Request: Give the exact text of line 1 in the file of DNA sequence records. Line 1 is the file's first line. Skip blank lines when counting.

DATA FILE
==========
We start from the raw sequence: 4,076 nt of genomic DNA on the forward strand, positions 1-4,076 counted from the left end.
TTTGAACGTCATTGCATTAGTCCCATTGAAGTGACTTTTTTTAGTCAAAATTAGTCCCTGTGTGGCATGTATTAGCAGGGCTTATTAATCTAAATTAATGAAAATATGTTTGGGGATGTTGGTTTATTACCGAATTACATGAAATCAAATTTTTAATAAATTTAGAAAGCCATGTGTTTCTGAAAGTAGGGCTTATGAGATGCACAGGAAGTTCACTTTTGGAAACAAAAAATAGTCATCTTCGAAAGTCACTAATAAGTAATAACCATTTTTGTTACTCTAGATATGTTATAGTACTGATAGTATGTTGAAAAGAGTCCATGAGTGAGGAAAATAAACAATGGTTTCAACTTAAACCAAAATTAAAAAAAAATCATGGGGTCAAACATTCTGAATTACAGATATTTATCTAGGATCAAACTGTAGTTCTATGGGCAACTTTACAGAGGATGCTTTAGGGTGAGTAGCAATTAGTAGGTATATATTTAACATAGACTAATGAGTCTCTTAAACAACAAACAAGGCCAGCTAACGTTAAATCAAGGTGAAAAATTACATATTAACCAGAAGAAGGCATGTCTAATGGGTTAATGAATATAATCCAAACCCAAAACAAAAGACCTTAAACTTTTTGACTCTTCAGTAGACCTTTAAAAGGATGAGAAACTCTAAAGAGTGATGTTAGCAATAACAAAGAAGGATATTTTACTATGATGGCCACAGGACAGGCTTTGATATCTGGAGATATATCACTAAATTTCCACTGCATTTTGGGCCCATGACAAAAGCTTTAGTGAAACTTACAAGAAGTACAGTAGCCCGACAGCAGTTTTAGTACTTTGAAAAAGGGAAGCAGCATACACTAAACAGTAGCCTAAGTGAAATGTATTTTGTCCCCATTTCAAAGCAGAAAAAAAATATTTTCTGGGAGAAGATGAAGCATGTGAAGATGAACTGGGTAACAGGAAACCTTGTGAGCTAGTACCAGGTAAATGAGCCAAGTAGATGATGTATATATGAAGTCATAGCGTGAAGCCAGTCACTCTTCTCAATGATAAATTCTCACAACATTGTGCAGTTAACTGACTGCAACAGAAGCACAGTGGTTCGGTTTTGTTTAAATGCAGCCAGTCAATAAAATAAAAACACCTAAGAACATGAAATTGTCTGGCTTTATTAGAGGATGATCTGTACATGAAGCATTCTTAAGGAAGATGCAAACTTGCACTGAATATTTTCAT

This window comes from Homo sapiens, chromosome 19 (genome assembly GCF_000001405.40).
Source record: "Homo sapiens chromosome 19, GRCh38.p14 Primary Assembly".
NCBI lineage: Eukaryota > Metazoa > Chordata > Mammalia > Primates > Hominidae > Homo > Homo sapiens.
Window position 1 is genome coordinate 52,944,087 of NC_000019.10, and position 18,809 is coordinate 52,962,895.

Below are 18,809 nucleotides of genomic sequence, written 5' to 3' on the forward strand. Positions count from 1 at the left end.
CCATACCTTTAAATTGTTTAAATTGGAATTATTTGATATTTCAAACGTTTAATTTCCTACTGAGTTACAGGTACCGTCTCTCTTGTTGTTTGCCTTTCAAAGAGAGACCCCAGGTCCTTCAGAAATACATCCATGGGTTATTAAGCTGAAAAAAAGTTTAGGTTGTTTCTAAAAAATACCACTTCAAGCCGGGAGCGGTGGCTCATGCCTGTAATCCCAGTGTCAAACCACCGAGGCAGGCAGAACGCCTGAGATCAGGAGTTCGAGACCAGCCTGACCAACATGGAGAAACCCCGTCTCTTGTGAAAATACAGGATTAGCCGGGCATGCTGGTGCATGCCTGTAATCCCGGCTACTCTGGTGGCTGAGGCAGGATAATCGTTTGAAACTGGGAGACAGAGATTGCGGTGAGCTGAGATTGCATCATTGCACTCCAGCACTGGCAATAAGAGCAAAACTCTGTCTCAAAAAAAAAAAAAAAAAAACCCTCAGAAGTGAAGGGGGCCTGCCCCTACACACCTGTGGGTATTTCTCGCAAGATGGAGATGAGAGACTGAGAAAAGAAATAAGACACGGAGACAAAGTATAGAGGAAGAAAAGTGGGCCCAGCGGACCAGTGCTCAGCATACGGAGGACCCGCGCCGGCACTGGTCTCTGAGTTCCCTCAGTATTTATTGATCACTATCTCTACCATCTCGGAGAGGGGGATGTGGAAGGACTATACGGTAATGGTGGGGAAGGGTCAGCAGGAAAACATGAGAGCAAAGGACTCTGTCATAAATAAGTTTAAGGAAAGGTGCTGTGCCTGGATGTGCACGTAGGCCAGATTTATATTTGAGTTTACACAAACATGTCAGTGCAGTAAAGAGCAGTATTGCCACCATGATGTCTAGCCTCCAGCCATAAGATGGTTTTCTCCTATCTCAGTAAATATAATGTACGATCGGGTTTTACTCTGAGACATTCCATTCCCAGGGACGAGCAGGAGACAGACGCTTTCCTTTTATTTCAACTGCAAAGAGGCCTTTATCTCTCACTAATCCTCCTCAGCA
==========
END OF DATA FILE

We start from the raw sequence: 4,076 nt of genomic DNA on the forward strand, positions 1-4,076 counted from the left end.